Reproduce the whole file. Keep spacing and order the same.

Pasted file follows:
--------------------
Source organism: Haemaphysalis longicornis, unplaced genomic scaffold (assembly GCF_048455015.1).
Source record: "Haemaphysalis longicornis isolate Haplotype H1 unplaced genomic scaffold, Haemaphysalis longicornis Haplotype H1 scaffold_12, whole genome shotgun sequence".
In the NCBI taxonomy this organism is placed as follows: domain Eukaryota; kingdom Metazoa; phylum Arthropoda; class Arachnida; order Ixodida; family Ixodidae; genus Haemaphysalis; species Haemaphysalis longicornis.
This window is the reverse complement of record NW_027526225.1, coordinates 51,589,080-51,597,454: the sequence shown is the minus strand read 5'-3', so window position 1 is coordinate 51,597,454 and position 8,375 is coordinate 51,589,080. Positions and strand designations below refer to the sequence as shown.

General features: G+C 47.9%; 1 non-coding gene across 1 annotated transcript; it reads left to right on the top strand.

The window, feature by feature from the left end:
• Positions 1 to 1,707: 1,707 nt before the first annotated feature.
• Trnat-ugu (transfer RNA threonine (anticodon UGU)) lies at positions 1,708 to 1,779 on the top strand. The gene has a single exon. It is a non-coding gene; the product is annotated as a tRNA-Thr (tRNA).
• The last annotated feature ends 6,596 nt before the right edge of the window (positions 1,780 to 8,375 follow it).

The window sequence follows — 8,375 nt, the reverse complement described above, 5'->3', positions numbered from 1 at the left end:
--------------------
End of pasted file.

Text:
Source organism: Haemaphysalis longicornis, unplaced genomic scaffold (assembly GCF_048455015.1).
Source record: "Haemaphysalis longicornis isolate Haplotype H1 unplaced genomic scaffold, Haemaphysalis longicornis Haplotype H1 scaffold_12, whole genome shotgun sequence".
In the NCBI taxonomy this organism is placed as follows: domain Eukaryota; kingdom Metazoa; phylum Arthropoda; class Arachnida; order Ixodida; family Ixodidae; genus Haemaphysalis; species Haemaphysalis longicornis.
This window is the reverse complement of record NW_027526225.1, coordinates 51,589,080-51,597,454: the sequence shown is the minus strand read 5'-3', so window position 1 is coordinate 51,597,454 and position 8,375 is coordinate 51,589,080. Positions and strand designations below refer to the sequence as shown.

General features: G+C 47.9%; 1 non-coding gene across 1 annotated transcript; it reads left to right on the top strand.

The window, feature by feature from the left end:
• Positions 1 to 1,707: 1,707 nt before the first annotated feature.
• Trnat-ugu (transfer RNA threonine (anticodon UGU)) lies at positions 1,708 to 1,779 on the top strand. The gene has a single exon. It is a non-coding gene; the product is annotated as a tRNA-Thr (tRNA).
• The last annotated feature ends 6,596 nt before the right edge of the window (positions 1,780 to 8,375 follow it).

The window sequence follows — 8,375 nt, the reverse complement described above, 5'->3', positions numbered from 1 at the left end: